Return Point Memory, or Wiping Out (Dahmen, Perkovic'; 66, 68, 69, 75)

Hysteresis is the history dependence of a material under an external strain. If one bends a table fork too far, it won't spring back to its original shape: past the elastic limit, the fork exhibits hysteresis. Unlike forks, which suffer damage (repeated cycles introduce work hardening and eventual fracture), many hysteretic systems will return to precisely the same state after being cycled. Magnetic tapes can be re-recorded, shape memory alloys can be cycled, vortex clusters can enter and leave superconductors, leaving the system in largely the same state it began in.

Hysteresis Loop Showing Return--Point Memory. Note that the system returns to the original curve at exactly the same state B that it left, that the returning curve has an apparent slope discontinuity at B, and that both effects also happen for the internal subloop. Thus a state can have a whole hierarchy of parent states (mothers at increasing fields and fathers at decreasing fields), which are seen as kinks in the corresponding branch of the H(M) curve.

This return--point memory effect is also known as ``wiping out'', since the memory of the excursion is wiped from the behavior of the material as soon as the field is raised past the previous extreme value. Subloops closing may not seem such a big deal, but some experimental acoustic emission data shown to me in Barcelona (taken originally in Mallorca), showed that every crackle and pop reproduces under cycling!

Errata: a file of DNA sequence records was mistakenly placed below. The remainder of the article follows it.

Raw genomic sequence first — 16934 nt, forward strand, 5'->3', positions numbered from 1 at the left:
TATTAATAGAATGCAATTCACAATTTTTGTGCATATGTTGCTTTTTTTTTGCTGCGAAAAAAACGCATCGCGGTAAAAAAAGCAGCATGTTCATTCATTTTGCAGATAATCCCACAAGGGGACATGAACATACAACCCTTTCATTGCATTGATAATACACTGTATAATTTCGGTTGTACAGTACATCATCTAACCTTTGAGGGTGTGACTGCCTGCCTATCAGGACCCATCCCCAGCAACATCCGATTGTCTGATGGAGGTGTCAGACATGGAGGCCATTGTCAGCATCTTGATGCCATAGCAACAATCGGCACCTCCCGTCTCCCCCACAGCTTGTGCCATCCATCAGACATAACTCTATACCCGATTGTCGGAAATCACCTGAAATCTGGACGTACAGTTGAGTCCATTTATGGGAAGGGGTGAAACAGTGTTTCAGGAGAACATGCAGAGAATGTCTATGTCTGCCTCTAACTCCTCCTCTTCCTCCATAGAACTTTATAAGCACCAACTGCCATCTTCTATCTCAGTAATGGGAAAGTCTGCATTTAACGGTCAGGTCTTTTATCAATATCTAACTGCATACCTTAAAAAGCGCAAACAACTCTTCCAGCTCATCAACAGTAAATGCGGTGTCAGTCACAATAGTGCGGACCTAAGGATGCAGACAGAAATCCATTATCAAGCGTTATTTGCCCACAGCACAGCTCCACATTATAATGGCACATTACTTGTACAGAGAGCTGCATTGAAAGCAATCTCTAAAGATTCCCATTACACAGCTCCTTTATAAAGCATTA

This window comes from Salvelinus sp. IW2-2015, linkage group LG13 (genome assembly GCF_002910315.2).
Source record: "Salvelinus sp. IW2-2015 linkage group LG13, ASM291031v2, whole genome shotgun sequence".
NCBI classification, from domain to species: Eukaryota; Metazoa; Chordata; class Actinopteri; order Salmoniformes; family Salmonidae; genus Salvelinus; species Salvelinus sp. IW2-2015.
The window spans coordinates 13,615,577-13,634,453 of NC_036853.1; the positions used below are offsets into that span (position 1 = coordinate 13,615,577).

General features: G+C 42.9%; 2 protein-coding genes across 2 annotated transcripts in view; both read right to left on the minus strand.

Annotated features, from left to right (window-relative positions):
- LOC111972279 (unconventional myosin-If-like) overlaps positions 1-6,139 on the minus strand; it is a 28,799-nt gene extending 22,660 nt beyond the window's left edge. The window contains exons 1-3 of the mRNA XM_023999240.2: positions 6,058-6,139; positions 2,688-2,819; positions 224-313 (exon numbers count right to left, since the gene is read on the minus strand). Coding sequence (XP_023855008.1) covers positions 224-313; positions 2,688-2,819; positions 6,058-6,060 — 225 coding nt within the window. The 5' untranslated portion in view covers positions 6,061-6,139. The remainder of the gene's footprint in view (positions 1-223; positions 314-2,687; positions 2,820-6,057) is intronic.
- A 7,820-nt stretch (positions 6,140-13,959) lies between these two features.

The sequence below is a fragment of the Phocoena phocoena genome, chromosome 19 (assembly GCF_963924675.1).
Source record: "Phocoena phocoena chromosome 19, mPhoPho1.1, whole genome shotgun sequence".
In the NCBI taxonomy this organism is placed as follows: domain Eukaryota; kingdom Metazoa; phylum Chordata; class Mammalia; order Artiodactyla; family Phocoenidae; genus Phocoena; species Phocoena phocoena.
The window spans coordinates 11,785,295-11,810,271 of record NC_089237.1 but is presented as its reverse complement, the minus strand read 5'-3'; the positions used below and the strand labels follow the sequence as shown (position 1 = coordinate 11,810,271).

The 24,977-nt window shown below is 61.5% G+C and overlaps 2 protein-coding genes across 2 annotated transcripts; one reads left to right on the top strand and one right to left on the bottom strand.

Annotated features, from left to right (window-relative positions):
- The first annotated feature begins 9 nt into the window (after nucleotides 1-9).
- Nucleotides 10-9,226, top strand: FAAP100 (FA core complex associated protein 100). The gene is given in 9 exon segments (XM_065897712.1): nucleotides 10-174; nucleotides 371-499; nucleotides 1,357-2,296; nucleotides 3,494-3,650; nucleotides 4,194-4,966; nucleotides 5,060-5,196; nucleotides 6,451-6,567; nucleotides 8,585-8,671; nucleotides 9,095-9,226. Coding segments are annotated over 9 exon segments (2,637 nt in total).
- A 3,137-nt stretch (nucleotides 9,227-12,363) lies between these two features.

Return Point Memory: Experiment. Acoustic emission from a Cu-Zn-Al alloy, measured during thermal cycling through the martensitic transformation (traveling repeatedly around the hysteresis loop). A tiny portion of the two hysteresis loops is shown. Notice the sharp spikes from the various pulses (avalanches); notice the wide spectrum of avalanche sizes. Notice the excellent reproduction of even the fine structure when the loop is repeated. From Amengual et al., Thermochimica Acta 116, 195 (1987).

Sivan Kartha and I started modeling this system, and came up with a rather simple explanation of this unusual effect (it follows from partial ordering, no passing, and adiabaticity (Ref. 66)). We then addressed the question of why the popping, crackling sounds come in such a spectrum of sizes...

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James P. Sethna,

Statistical Mechanics: Entropy, Order Parameters, and Complexity, now available at Oxford University Press (USA, Europe).